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- The Forecaster
PORTLAND — Sunshine this week should do some good for dispositions, and definitely help the city’s finances.
“The biggest ally we’ve had is that round thing shining in the sky,” city Public Works Director Chris Branch said Feb. 17 as he assessed the effects from close to 3 feet of snow that fell in storms from Feb. 9-16.
A Feb. 12-13 storm that dropped 2 or more feet in some Maine communities “spared” the city with 16 inches, according to the National Weather Service.
Yet before that storm, city spokeswoman Jessica Grondin said, there was $416,000 left in Public Works’ $1.16 million winter operations budget. Branch said he would have a clearer picture of where the department stood on Tuesday, after payroll is calculated.
“I suspect we spent a sizable portion of what’s remaining,” he said.
Branch said he is less worried about fuel costs, which were estimated at a higher rate than the city is paying, or about running out of salt and sand for the roads.
The budget allocated $377,000 for payroll, with $344,700 set aside to pay overtime for employees who work as many as 16 hours a day clearing storms.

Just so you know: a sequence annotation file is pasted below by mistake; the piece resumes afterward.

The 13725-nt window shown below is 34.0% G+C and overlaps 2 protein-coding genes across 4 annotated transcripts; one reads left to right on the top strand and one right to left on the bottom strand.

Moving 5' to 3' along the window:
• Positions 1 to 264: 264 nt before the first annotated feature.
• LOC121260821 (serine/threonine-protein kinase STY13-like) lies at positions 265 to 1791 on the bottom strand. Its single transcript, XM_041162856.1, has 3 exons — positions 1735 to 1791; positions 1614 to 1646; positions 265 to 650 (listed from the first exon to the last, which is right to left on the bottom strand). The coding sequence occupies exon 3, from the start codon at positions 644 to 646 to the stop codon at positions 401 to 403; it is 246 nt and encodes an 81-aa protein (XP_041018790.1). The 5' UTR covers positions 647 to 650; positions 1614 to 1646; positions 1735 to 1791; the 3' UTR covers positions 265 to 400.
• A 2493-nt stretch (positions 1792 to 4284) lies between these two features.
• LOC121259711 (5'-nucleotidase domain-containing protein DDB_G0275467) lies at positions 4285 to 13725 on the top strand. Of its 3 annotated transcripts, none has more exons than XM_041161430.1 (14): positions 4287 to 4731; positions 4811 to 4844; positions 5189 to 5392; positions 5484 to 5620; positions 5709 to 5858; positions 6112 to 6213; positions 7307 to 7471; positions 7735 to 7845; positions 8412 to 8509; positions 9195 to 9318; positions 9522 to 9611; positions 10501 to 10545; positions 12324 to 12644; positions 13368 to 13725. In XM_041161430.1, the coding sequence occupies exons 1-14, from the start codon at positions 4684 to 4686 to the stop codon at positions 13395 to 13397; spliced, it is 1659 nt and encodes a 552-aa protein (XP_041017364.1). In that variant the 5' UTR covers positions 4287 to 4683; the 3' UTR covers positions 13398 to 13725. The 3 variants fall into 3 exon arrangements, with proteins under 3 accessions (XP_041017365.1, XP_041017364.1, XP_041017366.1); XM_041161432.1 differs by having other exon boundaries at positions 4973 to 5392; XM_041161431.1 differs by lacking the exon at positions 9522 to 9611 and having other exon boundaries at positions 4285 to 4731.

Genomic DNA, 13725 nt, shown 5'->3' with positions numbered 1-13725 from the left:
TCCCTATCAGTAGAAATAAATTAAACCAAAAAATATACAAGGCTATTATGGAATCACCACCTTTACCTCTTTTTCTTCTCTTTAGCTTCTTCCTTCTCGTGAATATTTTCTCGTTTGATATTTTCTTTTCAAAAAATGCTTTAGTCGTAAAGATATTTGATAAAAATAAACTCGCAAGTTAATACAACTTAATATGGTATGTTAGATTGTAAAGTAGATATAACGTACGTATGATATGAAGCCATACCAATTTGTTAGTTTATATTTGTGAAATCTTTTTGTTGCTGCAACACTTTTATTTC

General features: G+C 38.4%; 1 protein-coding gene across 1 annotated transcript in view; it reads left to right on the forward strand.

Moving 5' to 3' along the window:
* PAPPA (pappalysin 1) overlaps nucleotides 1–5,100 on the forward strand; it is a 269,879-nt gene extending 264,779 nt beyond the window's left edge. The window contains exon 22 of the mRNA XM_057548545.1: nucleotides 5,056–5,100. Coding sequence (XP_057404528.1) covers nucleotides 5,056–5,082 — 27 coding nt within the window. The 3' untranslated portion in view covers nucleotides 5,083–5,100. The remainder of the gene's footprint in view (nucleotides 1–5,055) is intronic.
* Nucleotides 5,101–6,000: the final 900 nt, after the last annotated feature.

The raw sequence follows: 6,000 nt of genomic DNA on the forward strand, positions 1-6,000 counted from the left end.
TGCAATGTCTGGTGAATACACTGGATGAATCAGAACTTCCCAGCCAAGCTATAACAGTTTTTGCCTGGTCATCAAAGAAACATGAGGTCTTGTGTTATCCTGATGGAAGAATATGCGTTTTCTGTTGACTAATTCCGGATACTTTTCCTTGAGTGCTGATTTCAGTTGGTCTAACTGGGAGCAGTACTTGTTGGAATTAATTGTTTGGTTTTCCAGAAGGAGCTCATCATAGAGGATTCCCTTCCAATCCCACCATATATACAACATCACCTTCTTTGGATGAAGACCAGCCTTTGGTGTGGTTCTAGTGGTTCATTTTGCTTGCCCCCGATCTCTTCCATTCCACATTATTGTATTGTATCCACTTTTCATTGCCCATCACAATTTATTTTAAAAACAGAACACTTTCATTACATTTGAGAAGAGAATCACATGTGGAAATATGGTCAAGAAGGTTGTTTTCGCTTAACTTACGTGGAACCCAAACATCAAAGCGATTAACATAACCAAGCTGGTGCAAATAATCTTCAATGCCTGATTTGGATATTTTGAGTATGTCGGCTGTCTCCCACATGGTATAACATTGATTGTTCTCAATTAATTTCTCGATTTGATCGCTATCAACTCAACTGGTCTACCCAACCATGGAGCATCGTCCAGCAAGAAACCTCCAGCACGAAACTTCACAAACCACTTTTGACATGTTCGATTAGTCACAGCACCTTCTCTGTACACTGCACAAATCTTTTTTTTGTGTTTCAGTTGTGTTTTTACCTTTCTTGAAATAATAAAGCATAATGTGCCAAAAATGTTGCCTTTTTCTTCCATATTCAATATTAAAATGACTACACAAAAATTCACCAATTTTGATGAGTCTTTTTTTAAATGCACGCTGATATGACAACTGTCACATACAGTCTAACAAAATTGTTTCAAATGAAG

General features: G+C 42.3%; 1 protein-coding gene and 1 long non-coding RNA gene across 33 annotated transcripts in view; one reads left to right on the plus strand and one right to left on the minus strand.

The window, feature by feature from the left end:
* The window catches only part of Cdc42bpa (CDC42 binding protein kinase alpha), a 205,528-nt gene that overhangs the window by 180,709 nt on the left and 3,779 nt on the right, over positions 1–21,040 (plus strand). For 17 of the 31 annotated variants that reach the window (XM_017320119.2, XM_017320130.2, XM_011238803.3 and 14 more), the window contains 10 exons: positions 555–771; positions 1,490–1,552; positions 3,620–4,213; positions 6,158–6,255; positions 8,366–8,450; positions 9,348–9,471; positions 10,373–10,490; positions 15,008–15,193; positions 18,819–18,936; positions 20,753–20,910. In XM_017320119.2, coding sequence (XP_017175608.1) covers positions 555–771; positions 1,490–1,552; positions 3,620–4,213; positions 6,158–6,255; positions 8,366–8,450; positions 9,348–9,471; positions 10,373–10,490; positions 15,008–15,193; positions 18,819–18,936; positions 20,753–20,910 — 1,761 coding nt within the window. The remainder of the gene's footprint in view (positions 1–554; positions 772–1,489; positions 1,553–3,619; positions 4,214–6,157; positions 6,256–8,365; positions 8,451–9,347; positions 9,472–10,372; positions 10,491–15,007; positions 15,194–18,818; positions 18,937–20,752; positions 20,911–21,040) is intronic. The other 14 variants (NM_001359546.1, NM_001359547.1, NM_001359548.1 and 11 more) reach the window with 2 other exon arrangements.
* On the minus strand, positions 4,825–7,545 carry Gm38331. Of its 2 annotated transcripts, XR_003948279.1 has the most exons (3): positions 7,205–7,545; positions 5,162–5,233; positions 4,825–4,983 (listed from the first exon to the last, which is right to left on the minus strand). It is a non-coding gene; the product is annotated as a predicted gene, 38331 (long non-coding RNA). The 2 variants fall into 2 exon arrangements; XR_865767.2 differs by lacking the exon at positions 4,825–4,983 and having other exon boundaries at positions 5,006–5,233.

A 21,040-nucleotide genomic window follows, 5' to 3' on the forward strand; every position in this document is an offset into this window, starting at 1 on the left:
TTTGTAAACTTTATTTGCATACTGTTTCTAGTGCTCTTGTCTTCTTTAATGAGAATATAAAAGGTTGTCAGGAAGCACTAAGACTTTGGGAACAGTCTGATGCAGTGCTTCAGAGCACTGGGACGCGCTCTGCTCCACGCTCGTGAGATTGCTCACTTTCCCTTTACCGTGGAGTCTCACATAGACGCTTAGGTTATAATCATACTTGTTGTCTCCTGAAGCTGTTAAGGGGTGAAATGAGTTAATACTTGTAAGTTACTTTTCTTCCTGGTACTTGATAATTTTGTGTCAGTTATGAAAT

At the height of big storms, Branch said, there can be more than 40 plow trucks on the road, with seven operated by private contractors. Some contractors are also used to help load snow that is hauled to dumping areas on Cutter Street near East End Beach; on land off outer Congress Street; on private land on West Commercial Street, and behind the Maine Turnpike Authority headquarters.
The city has also been using the median on Franklin Street, and crews will also push piles to the center of Spring and Commercial streets.
This year’s winter operations budget was increased from $1.09 million last year, although the department sought an increase to $1.34 million.
Branch said planning is fluid, with the expectation of eight storms requiring plowing and at least a dozen more requiring sanding.
“This will be my 20th winter as a public works director where I have snow to deal with,” said Branch, who was hired in Portland in June 2016. “One thing I have learned is, they are all different. You have to look at the averages.”
With nearly 63 inches of snow this year, the city has already exceeded its annual average of about 62 inches.
Litchfield resident Megan Holland and her son, Ashton, prepare to cross Commercial Street in Portland on Feb. 16.